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Stranger Things 3: I’m hopping mad actually

hopper-defense-1200x676It’s been over two weeks since the third season of Stranger Things came out and I finally think it’s okay to rant about it. Especially after seeing a few posts on Instagram this weekend. It’s something I’ve been feeling since I watched the show the weekend it came out and, thankfully, I know I’m not the only one. So, in lieu of my normal Monday post, I’m doing this instead. It’s been a while since I’ve had a good rant though. It’s been nearly 2 months. That’s quite a lot of rage to keep inside. It was bound to find an outlet eventually.

One of the stranger things to come out of this series is the pin-up status of David Harbour for his portrayal of Jim Hopper. Yep, for some reason, the dad-bodded police chief became one of the major sex symbols of the series. And I say that in an entirely unjudgmental way because I was there for the Hop. He was a gruff but pretty harmless guy who, admittedly, smoked and drank too much. The kind of guy you’d avoid in real life but this wasn’t real life. Compared to the things coming out of the Upside Down, Hopper was a fucking angel.

Until, it seems, season 3. I was really disappointed to see a worrying trend emerge from the latest run of episodes. What is that trend? Toxic masculinity. Hopper has always had some rage issues but this season his whole personality had changed. Yes, he never believed Joyce’s mad ramblings but he always treated her carefully. He cared about her and tried to respect her. This season? All of that went out the fucking window. He became an absolute brute. He flat-out wouldn’t listen to her about the magnets despite the fact that the woman has not been wrong about supernatural threats once. He ignored her behaviour based on grief for Bob and fear for Will. He all but called her a hysterical woman. Is he from the 1800s or what?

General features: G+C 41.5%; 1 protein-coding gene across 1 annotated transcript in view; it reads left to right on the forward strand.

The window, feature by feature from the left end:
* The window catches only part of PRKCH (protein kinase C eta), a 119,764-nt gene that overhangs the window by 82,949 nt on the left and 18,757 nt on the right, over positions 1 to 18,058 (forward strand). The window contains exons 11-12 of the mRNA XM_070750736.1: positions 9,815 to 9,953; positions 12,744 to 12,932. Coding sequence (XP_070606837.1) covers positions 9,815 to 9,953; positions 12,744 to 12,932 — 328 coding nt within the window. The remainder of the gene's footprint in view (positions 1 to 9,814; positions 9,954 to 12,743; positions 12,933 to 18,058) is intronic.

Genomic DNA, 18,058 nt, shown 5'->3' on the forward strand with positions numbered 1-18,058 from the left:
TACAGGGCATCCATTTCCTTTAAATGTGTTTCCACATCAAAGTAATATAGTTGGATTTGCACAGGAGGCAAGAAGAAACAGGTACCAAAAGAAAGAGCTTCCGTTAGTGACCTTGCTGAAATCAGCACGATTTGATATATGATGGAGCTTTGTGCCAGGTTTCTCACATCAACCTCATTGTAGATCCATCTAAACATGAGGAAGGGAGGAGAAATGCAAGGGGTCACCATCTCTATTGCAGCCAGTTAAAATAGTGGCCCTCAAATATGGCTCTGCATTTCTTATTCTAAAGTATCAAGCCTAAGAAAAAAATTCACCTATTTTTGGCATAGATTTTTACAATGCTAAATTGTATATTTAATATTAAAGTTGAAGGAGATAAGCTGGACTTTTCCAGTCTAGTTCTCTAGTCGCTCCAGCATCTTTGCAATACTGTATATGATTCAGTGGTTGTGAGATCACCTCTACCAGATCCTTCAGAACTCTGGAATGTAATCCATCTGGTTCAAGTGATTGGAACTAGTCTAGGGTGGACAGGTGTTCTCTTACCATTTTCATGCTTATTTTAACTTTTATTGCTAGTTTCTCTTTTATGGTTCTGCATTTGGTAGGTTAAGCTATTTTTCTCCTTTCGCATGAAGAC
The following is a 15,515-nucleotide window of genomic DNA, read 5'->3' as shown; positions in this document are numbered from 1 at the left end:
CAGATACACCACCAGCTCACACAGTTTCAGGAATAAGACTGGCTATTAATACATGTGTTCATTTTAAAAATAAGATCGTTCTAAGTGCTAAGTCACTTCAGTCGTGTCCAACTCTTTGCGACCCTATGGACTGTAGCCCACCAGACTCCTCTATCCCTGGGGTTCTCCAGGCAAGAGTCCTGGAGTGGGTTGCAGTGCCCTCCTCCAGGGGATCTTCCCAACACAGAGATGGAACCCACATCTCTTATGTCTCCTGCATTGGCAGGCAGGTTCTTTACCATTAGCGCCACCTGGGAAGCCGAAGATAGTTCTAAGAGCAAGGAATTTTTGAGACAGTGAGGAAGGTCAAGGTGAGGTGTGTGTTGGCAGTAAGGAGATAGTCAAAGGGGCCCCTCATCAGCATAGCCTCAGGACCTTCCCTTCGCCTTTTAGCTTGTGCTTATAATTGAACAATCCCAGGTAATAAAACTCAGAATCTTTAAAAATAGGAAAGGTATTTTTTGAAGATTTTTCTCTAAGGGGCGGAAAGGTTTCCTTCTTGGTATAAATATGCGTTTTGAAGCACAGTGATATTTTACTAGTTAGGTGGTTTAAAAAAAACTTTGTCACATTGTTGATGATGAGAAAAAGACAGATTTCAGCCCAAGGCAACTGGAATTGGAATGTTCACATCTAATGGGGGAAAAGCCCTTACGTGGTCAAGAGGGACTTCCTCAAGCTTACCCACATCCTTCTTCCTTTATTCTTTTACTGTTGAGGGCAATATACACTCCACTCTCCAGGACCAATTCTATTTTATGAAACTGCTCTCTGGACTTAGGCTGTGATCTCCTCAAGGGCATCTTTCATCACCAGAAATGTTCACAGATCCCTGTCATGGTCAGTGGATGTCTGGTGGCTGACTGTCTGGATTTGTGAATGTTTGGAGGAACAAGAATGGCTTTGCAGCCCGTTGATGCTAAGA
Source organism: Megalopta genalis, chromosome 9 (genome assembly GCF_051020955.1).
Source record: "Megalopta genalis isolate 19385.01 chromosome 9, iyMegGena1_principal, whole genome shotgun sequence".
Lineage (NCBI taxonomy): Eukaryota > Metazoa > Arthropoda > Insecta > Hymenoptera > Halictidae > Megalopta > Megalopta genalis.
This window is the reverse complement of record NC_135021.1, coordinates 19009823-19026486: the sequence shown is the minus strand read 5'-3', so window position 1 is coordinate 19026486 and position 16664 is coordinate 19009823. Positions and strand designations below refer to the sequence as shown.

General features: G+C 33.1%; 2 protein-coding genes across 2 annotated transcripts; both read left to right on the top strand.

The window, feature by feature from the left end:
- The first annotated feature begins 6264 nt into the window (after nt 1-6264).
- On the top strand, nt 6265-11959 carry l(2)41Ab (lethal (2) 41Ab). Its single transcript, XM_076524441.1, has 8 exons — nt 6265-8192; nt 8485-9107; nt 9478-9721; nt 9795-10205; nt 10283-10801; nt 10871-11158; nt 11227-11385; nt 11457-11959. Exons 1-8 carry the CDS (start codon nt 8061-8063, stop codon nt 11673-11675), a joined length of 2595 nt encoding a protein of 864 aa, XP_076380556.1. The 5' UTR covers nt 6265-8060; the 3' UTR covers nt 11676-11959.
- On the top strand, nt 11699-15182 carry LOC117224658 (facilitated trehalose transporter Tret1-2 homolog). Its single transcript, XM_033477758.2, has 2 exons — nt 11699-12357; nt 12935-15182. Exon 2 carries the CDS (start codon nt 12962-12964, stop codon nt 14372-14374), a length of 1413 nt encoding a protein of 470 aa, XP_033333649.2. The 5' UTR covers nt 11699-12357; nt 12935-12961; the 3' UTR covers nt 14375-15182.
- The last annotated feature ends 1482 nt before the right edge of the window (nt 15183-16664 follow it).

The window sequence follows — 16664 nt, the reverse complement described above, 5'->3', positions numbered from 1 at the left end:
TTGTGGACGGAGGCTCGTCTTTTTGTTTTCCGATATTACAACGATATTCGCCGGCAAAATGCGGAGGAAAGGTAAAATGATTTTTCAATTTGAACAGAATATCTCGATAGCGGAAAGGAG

But the worst part of his behaviour? The way he treated her about their will they/won’t they romance. It’s been less than a year since Bob died and Joyce was clearly not in the right frame of mind to start dating. She said this. Did Hopper listen? Did he fuck! Instead, he forced her to agree to a friendly dinner whilst secretly planning on wooing her. When Joyce didn’t turn up cause she was, you know, saving the town, he got drunk and shouted at a load of innocent strangers. The next day he berated her for not turning up to the date that she didn’t agree to and then shamed her for seeking help from other men. It’s pathetic, it’s harmful, and it’s not the Hopper we all fell for.

This wasn’t Jim being protective and jealous. This was him being possessive and controlling. It’s manipulative and verging on emotional abuse. This is the kind of behaviour you read about on those dark parts of the internet where supposed “nice” guys moan about the friendzone. And what makes it worse? The Duffer brothers don’t ever condemn this behaviour. In fact, it fucking works. In the end, Joyce agrees to go on a date with him. The man who tried to shame her for speaking to other men. She just lost one of the nicest men in the history of television but she’ll happily settle for the violent man-baby. It’s not right. And, then he goes and gets a hero’s death. (Not that he’s dead but we’re meant to think it.) He dies as a respectable and good man but nothing we’ve seen in the preceding episodes go along with this.